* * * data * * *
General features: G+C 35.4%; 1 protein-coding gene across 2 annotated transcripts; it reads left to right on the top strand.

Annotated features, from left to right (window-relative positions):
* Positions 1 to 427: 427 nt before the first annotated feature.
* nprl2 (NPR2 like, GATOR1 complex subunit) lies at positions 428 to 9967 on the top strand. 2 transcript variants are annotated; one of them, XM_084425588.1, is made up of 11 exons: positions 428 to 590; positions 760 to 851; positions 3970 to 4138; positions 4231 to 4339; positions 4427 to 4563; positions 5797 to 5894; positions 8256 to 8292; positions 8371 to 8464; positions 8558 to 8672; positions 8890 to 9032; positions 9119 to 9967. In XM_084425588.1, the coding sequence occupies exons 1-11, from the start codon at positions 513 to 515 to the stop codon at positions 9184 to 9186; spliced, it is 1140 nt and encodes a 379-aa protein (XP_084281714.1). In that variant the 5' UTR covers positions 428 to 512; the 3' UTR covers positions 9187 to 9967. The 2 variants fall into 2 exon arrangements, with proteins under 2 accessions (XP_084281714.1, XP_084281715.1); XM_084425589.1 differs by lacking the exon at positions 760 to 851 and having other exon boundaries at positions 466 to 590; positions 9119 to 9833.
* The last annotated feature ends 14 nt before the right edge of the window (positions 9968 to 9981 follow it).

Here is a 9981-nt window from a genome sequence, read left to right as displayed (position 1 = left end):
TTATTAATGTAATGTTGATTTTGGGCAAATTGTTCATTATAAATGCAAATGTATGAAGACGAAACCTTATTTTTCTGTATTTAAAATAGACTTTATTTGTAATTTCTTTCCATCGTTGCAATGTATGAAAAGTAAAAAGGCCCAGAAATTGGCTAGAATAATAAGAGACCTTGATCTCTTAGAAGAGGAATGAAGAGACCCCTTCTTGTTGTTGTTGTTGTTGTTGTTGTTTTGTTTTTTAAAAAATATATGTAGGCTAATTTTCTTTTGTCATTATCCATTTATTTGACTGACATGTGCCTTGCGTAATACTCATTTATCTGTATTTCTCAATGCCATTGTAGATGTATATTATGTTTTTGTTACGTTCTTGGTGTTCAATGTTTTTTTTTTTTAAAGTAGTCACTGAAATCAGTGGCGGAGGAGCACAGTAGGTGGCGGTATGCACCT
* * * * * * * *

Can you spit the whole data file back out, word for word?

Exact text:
General features: G+C 35.4%; 1 protein-coding gene across 2 annotated transcripts; it reads left to right on the top strand.

Annotated features, from left to right (window-relative positions):
* Positions 1 to 427: 427 nt before the first annotated feature.
* nprl2 (NPR2 like, GATOR1 complex subunit) lies at positions 428 to 9967 on the top strand. 2 transcript variants are annotated; one of them, XM_084425588.1, is made up of 11 exons: positions 428 to 590; positions 760 to 851; positions 3970 to 4138; positions 4231 to 4339; positions 4427 to 4563; positions 5797 to 5894; positions 8256 to 8292; positions 8371 to 8464; positions 8558 to 8672; positions 8890 to 9032; positions 9119 to 9967. In XM_084425588.1, the coding sequence occupies exons 1-11, from the start codon at positions 513 to 515 to the stop codon at positions 9184 to 9186; spliced, it is 1140 nt and encodes a 379-aa protein (XP_084281714.1). In that variant the 5' UTR covers positions 428 to 512; the 3' UTR covers positions 9187 to 9967. The 2 variants fall into 2 exon arrangements, with proteins under 2 accessions (XP_084281714.1, XP_084281715.1); XM_084425589.1 differs by lacking the exon at positions 760 to 851 and having other exon boundaries at positions 466 to 590; positions 9119 to 9833.
* The last annotated feature ends 14 nt before the right edge of the window (positions 9968 to 9981 follow it).

Here is a 9981-nt window from a genome sequence, read left to right as displayed (position 1 = left end):
TTATTAATGTAATGTTGATTTTGGGCAAATTGTTCATTATAAATGCAAATGTATGAAGACGAAACCTTATTTTTCTGTATTTAAAATAGACTTTATTTGTAATTTCTTTCCATCGTTGCAATGTATGAAAAGTAAAAAGGCCCAGAAATTGGCTAGAATAATAAGAGACCTTGATCTCTTAGAAGAGGAATGAAGAGACCCCTTCTTGTTGTTGTTGTTGTTGTTGTTGTTTTGTTTTTTAAAAAATATATGTAGGCTAATTTTCTTTTGTCATTATCCATTTATTTGACTGACATGTGCCTTGCGTAATACTCATTTATCTGTATTTCTCAATGCCATTGTAGATGTATATTATGTTTTTGTTACGTTCTTGGTGTTCAATGTTTTTTTTTTTTAAAGTAGTCACTGAAATCAGTGGCGGAGGAGCACAGTAGGTGGCGGTATGCACCT